The many layers of an onion
A few weeks ago, I started working on a project to create new PowerShell Desired State Configuration (DSC) that will integrate with the NetApp DataONTAP PowerShell toolkit. It has been a very exciting past month for me. I enjoy writing Powershell code and modules but for this project I started using two new components – PowerShell v5 classes and PowerShell DSC. Since I had never touched either of those, I read many articles and technical reports. I also dove head first into the project and learned a lot of new tricks along the way. Another thing that I decided to include was a full Unit testing solution using Pester. The testing became its own beast and definitely added a lot of complexity to the solution. In the end, I had a very solid solution that really began to organically grow on its own. I am super excited to share what I learned along the way so let’s jump into the deep end.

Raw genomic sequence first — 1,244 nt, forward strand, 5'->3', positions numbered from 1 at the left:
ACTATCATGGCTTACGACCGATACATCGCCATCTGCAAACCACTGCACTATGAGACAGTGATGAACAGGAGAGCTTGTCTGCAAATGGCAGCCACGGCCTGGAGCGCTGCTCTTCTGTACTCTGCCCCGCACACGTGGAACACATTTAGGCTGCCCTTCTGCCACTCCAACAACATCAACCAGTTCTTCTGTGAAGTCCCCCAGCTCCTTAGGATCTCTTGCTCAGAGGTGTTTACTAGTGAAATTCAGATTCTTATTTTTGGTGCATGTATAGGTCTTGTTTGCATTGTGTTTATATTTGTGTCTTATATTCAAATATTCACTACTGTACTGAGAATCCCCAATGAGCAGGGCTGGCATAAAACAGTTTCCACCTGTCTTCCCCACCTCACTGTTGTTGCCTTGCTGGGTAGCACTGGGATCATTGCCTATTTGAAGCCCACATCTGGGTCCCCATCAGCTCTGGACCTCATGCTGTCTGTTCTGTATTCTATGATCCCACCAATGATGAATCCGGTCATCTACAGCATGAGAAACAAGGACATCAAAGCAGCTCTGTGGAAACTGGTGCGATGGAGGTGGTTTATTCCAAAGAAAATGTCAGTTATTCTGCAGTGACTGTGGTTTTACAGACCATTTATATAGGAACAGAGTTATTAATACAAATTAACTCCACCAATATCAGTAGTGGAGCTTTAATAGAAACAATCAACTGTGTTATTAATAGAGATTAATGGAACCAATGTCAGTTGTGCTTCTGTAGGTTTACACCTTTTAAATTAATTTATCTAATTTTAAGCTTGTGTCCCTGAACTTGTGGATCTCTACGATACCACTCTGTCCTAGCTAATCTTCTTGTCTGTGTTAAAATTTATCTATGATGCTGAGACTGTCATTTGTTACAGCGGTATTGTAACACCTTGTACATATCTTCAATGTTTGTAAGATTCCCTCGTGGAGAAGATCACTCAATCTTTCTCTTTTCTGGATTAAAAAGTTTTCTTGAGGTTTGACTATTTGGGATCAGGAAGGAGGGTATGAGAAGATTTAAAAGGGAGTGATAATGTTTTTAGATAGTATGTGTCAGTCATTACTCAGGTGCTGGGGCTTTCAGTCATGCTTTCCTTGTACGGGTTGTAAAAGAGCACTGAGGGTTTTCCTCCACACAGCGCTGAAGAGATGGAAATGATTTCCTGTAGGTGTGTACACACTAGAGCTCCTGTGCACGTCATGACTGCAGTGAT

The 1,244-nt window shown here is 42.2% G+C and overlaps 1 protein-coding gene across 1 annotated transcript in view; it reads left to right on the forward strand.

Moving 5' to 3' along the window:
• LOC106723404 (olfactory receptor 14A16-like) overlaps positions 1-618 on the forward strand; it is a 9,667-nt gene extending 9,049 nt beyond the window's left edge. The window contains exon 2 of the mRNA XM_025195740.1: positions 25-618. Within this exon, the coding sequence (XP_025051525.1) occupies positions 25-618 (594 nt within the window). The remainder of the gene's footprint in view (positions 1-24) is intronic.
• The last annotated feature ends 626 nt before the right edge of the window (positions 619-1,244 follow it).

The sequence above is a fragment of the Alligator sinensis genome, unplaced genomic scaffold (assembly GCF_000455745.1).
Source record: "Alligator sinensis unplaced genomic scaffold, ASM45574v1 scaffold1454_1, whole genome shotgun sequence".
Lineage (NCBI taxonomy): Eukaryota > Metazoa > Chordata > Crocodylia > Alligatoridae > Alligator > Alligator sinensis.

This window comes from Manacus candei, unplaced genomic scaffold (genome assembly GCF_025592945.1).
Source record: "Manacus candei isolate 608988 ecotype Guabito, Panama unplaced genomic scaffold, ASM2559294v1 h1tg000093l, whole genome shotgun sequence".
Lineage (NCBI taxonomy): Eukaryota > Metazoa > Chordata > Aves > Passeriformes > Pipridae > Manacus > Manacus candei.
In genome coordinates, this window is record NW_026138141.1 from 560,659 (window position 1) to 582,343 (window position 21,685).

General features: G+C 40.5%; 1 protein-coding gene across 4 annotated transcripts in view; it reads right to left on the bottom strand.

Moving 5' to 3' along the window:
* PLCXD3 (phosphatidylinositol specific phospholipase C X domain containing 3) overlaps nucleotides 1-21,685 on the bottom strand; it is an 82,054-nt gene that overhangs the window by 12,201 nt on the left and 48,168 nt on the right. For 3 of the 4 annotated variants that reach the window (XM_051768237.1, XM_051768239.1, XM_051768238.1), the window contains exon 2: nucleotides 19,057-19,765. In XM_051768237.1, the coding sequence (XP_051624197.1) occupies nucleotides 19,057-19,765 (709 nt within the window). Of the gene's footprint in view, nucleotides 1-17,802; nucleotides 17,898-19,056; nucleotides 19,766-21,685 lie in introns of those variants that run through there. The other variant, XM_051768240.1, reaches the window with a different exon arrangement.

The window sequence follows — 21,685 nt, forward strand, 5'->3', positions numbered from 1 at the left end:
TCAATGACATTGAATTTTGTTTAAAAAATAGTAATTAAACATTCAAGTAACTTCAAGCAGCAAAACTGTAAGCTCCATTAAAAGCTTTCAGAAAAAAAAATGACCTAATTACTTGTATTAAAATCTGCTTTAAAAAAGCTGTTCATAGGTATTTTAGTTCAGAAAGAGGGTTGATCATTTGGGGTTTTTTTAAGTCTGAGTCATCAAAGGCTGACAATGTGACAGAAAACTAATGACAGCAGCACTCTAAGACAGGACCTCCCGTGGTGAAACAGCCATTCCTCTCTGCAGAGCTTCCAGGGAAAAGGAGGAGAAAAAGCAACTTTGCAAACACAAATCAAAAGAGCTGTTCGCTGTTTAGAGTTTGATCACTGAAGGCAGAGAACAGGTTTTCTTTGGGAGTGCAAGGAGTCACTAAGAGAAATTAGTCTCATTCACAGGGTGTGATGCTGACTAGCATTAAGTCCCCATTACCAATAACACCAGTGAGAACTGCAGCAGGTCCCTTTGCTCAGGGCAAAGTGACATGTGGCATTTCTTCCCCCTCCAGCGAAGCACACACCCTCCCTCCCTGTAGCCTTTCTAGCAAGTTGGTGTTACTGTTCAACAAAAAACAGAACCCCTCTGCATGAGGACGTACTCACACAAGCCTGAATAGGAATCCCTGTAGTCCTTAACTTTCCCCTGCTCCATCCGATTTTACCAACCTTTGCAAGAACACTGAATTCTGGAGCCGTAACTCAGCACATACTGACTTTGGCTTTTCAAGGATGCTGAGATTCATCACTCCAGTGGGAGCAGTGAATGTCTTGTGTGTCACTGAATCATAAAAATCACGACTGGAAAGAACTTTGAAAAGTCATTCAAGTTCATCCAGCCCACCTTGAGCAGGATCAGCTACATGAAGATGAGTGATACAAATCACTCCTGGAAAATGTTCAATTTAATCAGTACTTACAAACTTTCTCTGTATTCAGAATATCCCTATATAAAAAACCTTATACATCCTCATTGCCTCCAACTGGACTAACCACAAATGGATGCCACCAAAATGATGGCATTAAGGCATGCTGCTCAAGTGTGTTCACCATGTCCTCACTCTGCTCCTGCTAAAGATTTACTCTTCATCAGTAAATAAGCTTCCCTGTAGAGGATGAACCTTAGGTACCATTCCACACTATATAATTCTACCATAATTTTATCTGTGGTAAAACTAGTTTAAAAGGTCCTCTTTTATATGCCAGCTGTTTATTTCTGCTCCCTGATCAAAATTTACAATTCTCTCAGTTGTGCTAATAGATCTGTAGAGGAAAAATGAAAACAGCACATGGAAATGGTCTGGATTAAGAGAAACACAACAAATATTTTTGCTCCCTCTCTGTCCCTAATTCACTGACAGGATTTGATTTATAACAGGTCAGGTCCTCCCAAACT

In this series, we will cover some very cutting-edge topics to which you may have never been exposed. When I started, I was definitely peeling the onion on much of this and as I go, I am learning more. I have a feeling that this will series will evolve as we go but my goals in the first few articles will be to discuss:
- PowerShell v5 Classes
- Definition and Structure
- Public vs Private methods – when does it make sense
- Declaring $this and what does this mean?
- Pester testing PowerShell classes
- PowerShell Desired State Configuration (DSC)
- Getting started and What do you need to do
- Build a simple DSC resource using PowerShell modules
- Pester testing a script based DSC resource
- Merging PowerShell Classes and DSC
- Defining the differences between a script based DSC and a class based DSC
- Build a simple DSC resource using PowerShell classes
- Pester testing PowerShell class based DSC resource
Check back in over the next few days as we start to peel back the onion and learn about how to maximize your PowerShell skills with PowerShell v5 classes and PowerShell DSC.